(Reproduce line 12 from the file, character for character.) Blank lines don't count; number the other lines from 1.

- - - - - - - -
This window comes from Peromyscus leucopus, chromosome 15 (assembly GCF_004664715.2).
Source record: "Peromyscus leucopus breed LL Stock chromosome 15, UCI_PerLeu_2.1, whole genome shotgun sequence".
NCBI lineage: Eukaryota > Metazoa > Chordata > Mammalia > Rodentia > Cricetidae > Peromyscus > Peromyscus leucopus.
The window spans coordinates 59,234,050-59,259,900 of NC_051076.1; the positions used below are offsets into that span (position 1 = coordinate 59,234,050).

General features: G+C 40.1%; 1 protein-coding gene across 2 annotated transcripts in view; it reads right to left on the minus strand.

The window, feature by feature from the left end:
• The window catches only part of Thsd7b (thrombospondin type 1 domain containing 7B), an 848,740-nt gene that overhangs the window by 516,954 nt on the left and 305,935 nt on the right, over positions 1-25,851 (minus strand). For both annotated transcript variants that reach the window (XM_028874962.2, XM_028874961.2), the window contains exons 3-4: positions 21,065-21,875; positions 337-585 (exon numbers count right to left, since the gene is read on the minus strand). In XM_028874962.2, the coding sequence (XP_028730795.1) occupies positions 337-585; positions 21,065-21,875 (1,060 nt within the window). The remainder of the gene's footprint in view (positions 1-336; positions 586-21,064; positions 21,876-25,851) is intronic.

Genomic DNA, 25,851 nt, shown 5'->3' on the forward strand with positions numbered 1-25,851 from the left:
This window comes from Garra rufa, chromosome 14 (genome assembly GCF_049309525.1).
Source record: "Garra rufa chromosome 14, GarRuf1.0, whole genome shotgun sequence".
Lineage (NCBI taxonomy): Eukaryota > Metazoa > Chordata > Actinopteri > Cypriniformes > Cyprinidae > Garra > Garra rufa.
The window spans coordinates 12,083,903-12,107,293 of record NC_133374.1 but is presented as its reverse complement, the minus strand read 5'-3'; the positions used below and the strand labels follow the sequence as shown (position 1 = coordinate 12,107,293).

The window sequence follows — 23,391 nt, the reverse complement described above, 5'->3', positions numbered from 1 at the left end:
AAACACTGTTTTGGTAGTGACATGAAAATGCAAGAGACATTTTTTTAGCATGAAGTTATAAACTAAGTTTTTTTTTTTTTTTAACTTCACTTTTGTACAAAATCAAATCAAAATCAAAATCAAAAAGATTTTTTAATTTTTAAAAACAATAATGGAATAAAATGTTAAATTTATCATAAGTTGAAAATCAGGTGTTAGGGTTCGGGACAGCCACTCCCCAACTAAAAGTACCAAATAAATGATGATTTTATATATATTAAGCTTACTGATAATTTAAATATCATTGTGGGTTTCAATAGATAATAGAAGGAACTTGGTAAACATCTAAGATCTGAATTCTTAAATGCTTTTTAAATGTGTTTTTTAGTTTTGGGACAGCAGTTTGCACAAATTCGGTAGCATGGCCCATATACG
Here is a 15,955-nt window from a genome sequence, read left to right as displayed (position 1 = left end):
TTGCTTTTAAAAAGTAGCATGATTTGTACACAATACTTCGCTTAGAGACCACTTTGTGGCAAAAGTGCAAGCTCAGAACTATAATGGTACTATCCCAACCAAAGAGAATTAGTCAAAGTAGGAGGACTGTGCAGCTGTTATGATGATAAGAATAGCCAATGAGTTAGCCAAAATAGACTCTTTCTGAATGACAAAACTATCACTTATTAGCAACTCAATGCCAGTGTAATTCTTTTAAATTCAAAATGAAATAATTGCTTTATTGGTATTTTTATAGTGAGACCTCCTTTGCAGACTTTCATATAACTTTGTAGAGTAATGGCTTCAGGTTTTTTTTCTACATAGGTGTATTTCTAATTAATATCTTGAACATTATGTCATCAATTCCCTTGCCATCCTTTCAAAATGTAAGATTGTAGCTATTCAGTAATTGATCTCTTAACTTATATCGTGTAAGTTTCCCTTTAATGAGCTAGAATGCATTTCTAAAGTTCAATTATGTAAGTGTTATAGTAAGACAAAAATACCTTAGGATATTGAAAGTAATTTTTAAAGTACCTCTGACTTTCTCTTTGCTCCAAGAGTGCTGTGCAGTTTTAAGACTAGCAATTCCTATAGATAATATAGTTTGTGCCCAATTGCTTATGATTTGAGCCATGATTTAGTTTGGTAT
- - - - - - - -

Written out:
The window spans coordinates 12,083,903-12,107,293 of record NC_133374.1 but is presented as its reverse complement, the minus strand read 5'-3'; the positions used below and the strand labels follow the sequence as shown (position 1 = coordinate 12,107,293).